If we look at a dealer's catalogue we shall at first feel bewildered by the multitude of lenses all seemingly doing, or capable of, the same work, and only varying from each other by f values, or foci, or cost. The first thing that we notice is that lenses are marked with f values, and we must know the meaning of such terms as f/4, f/8, f/16, etc These numbers simply show the relation between the diameter of the cone of light passing through the lens and its focus. Very roughly with all doublet lenses we may take the distance from the diaphragm stop to the plate when distant objects are in focus and call it the focus of the lens. Then again, approximately the diameter of f/4 stop would be one-fourth of that distance, f/16 one-sixteenth of that distance, and so on in proportion.
In the case of a lens of 8-inch focus f/4 would pass a cone of rays 2 inches in diameter, f/8 one inch in diameter and f/16 a half-inch in diameter.* When, therefore, we see a lens marked in a catalogue as f/4 it means that the largest aperture of that lens is one-fourth the focus of the lens. As previously stated, this is approximately correct, and we have known some workers to have been seriously troubled at what they have imagined to be the wrong markings of the apertures, for as a matter of fact a diaphragm under some circumstances will pass a larger bundle of light rays than its own diameter. For those who want to accurately test the foci of their lenses and examine the effective apertures of the stops, particulars will be found in the appendix.
* For an explanation of the numbers on Kodaks, see Appendix.
THE LENS APERTURE, FOCUS AND THE DIAPHRAGM OR STOPS.
In purchasing a lens the work for which it is required must be borne in mind, and for general use lenses working at, say, f/6.3, are desirable ; for rapid work on moving objects such as express trains, diving, etc., we shall require an aperture of f/4.5, but for long distance landscape work an aperture of f/12.5 is amply sufficient. As a guide to the beginner we might mention useful foci for a complete outfit.
4 1/4 x 3 1/4 in.
5 x 4
6 1/2 x 4 3/4
8 1/2 x 6 1/2
Lens for general use
5 in. to 6 in.
6 in. to 7 in.
8 in. to 9 in.
10 in. to 12 in.
Lens for wide-angle work
3 in. to 4 in.
4 in. to 5 in.
5 in. to 6 in.
6 in. to 7 in.
Lens for long-focus work
1 1/2 in.
16 in. to 19 in.
The smaller the aperture of the lens in proportion to its focal length the greater is the depth of field, i.e., the greater is the range between near and distant objects in focus at the same time, and the importance of this is often overlooked by those who purchase expensive lenses with large apertures, particularly for hand-camera work. With such lenses objects have to be most carefully focussed and there is little range for error, whereas lenses with small apertures permit of considerable latitude in focussing. A table is given in the appendix which shows how greatly the depth of field is extended, by stopping the lens down.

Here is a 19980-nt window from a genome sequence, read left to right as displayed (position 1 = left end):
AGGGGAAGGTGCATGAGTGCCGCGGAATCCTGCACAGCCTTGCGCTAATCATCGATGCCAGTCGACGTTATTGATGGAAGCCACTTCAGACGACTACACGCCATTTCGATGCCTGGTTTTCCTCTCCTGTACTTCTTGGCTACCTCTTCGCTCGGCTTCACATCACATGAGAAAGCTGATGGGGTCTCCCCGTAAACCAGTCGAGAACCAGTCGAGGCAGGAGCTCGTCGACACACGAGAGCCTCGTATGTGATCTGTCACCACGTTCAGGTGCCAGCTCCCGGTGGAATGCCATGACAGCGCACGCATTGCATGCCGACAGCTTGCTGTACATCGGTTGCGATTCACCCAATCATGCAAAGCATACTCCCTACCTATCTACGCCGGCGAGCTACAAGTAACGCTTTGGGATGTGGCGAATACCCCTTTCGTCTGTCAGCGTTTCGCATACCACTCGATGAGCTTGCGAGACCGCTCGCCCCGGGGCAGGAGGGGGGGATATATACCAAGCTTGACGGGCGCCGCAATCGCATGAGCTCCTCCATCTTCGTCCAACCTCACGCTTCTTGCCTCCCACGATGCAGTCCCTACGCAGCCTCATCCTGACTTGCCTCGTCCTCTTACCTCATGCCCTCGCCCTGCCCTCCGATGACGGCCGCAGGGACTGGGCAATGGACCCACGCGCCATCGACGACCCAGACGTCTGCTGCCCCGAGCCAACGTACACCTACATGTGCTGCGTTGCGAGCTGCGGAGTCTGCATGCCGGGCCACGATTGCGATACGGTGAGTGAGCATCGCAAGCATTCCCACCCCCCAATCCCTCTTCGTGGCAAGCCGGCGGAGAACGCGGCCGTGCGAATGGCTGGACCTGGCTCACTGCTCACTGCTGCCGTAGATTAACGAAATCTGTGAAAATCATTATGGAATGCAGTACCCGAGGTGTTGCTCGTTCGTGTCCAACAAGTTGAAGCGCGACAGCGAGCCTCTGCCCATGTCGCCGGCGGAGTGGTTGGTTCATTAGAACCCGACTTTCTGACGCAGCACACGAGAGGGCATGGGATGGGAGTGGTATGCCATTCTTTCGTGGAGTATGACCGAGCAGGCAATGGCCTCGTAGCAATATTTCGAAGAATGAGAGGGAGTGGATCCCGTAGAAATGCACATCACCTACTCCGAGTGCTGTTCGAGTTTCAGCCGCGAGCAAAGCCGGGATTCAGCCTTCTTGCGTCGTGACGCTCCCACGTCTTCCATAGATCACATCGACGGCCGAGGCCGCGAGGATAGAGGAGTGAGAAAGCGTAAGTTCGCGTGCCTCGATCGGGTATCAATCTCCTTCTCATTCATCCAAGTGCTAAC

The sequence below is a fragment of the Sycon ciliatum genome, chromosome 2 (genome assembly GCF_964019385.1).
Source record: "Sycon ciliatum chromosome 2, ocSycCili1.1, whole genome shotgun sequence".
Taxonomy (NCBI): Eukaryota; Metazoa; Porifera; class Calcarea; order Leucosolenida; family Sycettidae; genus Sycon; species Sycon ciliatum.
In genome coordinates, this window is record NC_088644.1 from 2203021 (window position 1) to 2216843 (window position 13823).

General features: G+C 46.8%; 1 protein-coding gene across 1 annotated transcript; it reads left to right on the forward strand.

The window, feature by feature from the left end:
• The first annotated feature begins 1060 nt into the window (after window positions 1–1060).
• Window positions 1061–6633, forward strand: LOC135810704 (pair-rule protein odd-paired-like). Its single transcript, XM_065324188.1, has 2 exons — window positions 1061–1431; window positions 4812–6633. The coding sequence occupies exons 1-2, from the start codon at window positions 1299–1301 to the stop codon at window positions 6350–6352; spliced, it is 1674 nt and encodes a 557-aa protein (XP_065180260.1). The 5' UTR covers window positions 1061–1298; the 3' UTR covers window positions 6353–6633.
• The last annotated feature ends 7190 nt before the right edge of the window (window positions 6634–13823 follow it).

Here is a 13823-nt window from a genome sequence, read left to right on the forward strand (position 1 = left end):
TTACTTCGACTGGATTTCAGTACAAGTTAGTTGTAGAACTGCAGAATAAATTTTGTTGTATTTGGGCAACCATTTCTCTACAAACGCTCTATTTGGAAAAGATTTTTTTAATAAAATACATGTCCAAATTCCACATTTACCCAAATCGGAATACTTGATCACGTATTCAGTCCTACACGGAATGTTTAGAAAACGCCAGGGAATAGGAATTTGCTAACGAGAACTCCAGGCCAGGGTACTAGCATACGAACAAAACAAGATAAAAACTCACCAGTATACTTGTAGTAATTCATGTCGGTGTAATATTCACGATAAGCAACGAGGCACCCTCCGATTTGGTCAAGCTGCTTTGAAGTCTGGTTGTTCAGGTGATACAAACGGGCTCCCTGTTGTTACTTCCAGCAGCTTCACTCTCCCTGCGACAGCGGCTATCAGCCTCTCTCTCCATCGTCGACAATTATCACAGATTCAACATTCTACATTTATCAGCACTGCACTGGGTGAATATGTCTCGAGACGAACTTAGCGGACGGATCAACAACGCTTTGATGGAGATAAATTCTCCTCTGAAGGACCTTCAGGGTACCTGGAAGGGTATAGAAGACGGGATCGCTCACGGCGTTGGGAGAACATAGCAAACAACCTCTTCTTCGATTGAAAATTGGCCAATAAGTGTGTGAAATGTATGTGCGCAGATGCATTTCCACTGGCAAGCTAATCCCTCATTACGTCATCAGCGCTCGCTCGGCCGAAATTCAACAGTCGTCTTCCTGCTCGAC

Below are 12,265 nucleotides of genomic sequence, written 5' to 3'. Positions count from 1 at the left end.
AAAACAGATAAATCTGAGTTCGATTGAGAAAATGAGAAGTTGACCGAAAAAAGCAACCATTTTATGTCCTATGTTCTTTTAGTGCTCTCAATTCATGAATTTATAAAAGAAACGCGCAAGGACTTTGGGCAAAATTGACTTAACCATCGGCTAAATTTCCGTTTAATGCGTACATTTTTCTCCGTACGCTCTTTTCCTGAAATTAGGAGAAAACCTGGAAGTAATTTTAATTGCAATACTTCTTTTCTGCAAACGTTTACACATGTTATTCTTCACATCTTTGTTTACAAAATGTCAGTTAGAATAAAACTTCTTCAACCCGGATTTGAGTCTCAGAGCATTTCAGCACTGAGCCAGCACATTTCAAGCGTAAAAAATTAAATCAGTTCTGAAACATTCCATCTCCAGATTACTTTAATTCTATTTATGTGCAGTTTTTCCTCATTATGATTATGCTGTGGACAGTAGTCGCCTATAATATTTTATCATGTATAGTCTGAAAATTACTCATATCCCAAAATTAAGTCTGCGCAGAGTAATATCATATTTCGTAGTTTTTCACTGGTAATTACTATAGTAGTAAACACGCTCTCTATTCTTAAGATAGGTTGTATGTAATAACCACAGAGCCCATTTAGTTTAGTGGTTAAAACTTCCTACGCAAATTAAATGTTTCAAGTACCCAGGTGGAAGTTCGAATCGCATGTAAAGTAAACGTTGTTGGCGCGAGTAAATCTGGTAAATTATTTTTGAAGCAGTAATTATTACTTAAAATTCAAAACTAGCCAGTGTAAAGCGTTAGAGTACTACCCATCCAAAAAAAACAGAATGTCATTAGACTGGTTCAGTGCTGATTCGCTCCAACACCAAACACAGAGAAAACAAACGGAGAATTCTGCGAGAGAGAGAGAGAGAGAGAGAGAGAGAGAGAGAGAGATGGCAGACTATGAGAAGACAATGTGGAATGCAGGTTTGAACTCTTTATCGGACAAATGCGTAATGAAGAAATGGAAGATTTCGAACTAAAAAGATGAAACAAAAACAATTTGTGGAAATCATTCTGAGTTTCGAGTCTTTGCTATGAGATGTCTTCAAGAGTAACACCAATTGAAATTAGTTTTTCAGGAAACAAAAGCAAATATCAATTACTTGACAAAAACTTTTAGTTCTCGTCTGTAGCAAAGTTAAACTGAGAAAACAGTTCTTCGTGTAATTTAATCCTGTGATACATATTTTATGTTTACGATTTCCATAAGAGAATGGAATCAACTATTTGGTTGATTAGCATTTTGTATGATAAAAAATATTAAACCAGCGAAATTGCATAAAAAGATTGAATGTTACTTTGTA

DEPTH OF FOCUS OR DEPTH OF FIELD.
At the commencement of this article we described the simplest form of camera, yet such a black box is severely limited in its scope. Unfortunately the tendency to-day is to try and cram into cameras all sorts of unnecessary movements which weaken the construction and are only required by one in a hundred, and then only for some special work.
Generally speaking, for all-round work a camera should have the following attributes : It should be well made and with a bellows as nearly square in front as possible.
It should have rackwork extension sufficient for lenses of foci given above.
It should have reversing back, revolving or otherwise.
It should have considerable rising front.
It should have a securely clamped front, absolutely parallel to the surface of the plate, and one which does not sag or get out of parallel when extended.
A useful movement, but one not usually required when cameras have a great rise to the front, is either a swing back or, perhaps better still, a front which swings on the axis of the lens.
Some cameras fill the above requirements and are equally useful as hand or stand cameras, but for purely hand-camera work the reader would do well to read the article on Hand Cameras and their selection.
If the photographer wishes to do interior work, architecture, or telephotography, a good rigid stand is essential. The light metal stands, although exceedingly portable, may be useful for a certain amount of work with small hand cameras, but if hard wear and tear is probable then we should strongly recommend a tripod made of wood. In the case of telephotography an additional leg should be had for the front of the camera or to support the tele-photo lens.
Having the instrument for taking the pictures the next point for consideration is the medium on which to take them, and in the next chapter we shall consider the sensitive plate and film.
THE TRIPOD STAND.
The Falls Of The Zambesi.
Reproduced from negative taken with the Sinclair " Una " Camera.
E. G. Becher, Esq.